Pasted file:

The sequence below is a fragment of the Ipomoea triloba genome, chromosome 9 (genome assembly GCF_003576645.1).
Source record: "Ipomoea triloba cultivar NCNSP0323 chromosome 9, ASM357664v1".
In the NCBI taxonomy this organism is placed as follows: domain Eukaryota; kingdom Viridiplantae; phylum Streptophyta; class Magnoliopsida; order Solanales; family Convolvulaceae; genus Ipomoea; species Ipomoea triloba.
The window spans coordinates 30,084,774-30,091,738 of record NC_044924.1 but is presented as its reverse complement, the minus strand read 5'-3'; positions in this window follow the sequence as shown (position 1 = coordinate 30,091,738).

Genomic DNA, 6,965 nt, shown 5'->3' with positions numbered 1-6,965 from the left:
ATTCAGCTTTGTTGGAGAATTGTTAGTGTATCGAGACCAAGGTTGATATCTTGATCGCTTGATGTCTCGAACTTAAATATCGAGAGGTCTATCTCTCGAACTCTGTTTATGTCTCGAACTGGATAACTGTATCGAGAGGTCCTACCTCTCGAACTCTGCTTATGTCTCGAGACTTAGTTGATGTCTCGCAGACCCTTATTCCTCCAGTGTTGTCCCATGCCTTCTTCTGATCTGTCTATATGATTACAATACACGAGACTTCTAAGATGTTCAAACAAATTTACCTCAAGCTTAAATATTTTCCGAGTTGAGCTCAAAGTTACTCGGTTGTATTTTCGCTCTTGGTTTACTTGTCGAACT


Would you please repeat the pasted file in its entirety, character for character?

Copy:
The sequence below is a fragment of the Ipomoea triloba genome, chromosome 9 (genome assembly GCF_003576645.1).
Source record: "Ipomoea triloba cultivar NCNSP0323 chromosome 9, ASM357664v1".
In the NCBI taxonomy this organism is placed as follows: domain Eukaryota; kingdom Viridiplantae; phylum Streptophyta; class Magnoliopsida; order Solanales; family Convolvulaceae; genus Ipomoea; species Ipomoea triloba.
The window spans coordinates 30,084,774-30,091,738 of record NC_044924.1 but is presented as its reverse complement, the minus strand read 5'-3'; positions in this window follow the sequence as shown (position 1 = coordinate 30,091,738).

Genomic DNA, 6,965 nt, shown 5'->3' with positions numbered 1-6,965 from the left:
ATTCAGCTTTGTTGGAGAATTGTTAGTGTATCGAGACCAAGGTTGATATCTTGATCGCTTGATGTCTCGAACTTAAATATCGAGAGGTCTATCTCTCGAACTCTGTTTATGTCTCGAACTGGATAACTGTATCGAGAGGTCCTACCTCTCGAACTCTGCTTATGTCTCGAGACTTAGTTGATGTCTCGCAGACCCTTATTCCTCCAGTGTTGTCCCATGCCTTCTTCTGATCTGTCTATATGATTACAATACACGAGACTTCTAAGATGTTCAAACAAATTTACCTCAAGCTTAAATATTTTCCGAGTTGAGCTCAAAGTTACTCGGTTGTATTTTCGCTCTTGGTTTACTTGTCGAACT